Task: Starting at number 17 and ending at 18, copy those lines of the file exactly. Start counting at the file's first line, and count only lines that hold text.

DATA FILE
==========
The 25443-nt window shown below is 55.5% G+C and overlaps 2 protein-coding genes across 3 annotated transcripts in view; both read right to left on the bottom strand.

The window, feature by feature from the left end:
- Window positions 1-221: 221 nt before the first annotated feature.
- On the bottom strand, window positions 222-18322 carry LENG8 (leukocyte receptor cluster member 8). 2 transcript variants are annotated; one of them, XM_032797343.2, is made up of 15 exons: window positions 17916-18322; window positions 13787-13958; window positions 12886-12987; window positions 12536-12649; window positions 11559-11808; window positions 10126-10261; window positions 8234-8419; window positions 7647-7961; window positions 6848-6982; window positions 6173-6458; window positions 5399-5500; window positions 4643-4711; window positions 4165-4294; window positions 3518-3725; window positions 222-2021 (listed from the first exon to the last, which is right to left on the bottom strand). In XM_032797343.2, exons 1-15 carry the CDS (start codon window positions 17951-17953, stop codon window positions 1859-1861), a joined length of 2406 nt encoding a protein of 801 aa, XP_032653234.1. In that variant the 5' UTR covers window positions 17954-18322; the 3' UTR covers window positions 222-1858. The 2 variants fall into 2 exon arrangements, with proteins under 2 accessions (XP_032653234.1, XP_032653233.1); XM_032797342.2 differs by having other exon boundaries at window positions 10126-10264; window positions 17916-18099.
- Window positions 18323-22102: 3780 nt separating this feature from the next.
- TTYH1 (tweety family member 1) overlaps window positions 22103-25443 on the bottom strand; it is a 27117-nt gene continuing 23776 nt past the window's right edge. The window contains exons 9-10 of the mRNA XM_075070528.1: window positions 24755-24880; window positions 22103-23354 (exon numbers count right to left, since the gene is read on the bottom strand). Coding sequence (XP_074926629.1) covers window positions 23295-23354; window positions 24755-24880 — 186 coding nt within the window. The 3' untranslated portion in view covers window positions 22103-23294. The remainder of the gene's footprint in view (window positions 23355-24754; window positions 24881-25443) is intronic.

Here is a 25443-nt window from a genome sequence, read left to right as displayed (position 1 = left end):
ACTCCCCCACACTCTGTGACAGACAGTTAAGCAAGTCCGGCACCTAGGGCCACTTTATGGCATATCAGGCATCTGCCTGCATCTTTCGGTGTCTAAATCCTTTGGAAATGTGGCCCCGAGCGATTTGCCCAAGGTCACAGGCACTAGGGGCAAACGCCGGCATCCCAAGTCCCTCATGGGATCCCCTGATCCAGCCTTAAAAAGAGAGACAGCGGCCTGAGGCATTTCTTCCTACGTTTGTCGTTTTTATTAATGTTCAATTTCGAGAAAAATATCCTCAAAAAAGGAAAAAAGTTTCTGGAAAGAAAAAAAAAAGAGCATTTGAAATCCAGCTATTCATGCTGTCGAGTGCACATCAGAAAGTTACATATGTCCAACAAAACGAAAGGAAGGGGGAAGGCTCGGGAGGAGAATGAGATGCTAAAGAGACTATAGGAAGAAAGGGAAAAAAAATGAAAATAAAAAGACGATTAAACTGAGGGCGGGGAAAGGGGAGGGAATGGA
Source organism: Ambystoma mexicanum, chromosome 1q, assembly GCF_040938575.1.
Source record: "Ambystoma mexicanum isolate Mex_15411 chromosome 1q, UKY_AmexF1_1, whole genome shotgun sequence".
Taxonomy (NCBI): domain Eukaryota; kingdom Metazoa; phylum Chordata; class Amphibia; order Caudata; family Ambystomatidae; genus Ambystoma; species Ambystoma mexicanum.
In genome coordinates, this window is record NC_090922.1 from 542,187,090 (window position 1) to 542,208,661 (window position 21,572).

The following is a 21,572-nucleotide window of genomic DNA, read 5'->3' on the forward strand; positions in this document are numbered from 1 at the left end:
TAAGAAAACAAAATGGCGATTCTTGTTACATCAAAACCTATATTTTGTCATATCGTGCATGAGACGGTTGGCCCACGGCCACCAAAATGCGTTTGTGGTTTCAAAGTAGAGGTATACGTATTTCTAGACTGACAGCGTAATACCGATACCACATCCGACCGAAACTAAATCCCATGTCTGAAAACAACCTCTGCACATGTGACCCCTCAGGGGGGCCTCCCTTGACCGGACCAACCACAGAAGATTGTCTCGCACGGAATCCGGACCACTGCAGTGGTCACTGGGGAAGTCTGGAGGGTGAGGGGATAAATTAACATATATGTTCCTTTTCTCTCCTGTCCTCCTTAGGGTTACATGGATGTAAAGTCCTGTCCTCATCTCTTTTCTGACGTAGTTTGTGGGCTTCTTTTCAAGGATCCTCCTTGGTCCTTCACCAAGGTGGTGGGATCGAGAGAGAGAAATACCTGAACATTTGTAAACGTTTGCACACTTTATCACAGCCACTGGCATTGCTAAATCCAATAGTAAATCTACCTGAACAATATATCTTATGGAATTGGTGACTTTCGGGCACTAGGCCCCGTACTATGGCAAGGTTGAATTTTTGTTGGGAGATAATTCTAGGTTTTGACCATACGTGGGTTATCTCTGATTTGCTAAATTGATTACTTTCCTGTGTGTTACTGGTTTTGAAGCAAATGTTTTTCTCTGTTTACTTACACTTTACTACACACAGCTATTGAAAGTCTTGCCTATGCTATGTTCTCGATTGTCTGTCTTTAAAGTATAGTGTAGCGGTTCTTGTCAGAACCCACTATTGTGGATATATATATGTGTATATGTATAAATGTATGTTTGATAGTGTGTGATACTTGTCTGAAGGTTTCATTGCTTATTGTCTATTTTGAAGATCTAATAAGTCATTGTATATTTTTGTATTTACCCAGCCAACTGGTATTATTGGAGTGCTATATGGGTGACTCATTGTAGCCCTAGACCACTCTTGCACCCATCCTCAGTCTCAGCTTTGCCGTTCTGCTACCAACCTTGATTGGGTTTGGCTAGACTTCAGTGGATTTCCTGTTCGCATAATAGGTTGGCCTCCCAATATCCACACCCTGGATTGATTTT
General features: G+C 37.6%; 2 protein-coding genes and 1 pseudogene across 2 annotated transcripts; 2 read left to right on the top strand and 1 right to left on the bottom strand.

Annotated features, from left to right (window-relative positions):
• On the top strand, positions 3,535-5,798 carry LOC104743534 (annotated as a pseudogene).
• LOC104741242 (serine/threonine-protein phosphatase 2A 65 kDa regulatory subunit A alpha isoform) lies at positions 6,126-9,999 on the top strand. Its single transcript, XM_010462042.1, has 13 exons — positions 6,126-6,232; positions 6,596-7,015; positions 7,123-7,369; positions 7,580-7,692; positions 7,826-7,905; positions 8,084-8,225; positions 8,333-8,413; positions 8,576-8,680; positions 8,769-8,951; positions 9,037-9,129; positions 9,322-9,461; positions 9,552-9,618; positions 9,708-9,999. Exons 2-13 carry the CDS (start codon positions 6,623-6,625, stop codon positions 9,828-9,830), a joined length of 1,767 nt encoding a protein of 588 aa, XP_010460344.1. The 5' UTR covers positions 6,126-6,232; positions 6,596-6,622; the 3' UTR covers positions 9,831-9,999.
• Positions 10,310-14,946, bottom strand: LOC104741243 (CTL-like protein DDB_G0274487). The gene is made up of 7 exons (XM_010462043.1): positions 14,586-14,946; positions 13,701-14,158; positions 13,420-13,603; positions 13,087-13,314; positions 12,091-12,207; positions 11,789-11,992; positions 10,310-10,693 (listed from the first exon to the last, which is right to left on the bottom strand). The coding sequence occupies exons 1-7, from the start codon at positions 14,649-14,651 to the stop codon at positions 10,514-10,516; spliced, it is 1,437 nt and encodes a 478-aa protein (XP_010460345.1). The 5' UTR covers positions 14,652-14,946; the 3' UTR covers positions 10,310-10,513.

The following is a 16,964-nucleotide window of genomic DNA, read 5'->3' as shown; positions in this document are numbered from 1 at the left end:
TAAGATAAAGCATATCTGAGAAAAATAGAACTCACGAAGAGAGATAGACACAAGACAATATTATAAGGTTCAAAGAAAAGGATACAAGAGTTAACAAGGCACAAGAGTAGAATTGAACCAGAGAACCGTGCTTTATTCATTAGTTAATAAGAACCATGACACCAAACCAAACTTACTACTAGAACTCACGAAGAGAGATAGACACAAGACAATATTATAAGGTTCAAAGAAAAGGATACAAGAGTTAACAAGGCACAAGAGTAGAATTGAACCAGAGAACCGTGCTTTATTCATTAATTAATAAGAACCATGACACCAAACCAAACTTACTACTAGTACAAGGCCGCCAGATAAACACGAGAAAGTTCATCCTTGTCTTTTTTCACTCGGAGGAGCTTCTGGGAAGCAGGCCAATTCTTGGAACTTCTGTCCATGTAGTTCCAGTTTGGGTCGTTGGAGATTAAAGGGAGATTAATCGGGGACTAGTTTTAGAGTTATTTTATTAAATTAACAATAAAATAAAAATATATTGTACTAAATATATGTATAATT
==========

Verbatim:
• On the top strand, positions 3,535-5,798 carry LOC104743534 (annotated as a pseudogene).
• LOC104741242 (serine/threonine-protein phosphatase 2A 65 kDa regulatory subunit A alpha isoform) lies at positions 6,126-9,999 on the top strand. Its single transcript, XM_010462042.1, has 13 exons — positions 6,126-6,232; positions 6,596-7,015; positions 7,123-7,369; positions 7,580-7,692; positions 7,826-7,905; positions 8,084-8,225; positions 8,333-8,413; positions 8,576-8,680; positions 8,769-8,951; positions 9,037-9,129; positions 9,322-9,461; positions 9,552-9,618; positions 9,708-9,999. Exons 2-13 carry the CDS (start codon positions 6,623-6,625, stop codon positions 9,828-9,830), a joined length of 1,767 nt encoding a protein of 588 aa, XP_010460344.1. The 5' UTR covers positions 6,126-6,232; positions 6,596-6,622; the 3' UTR covers positions 9,831-9,999.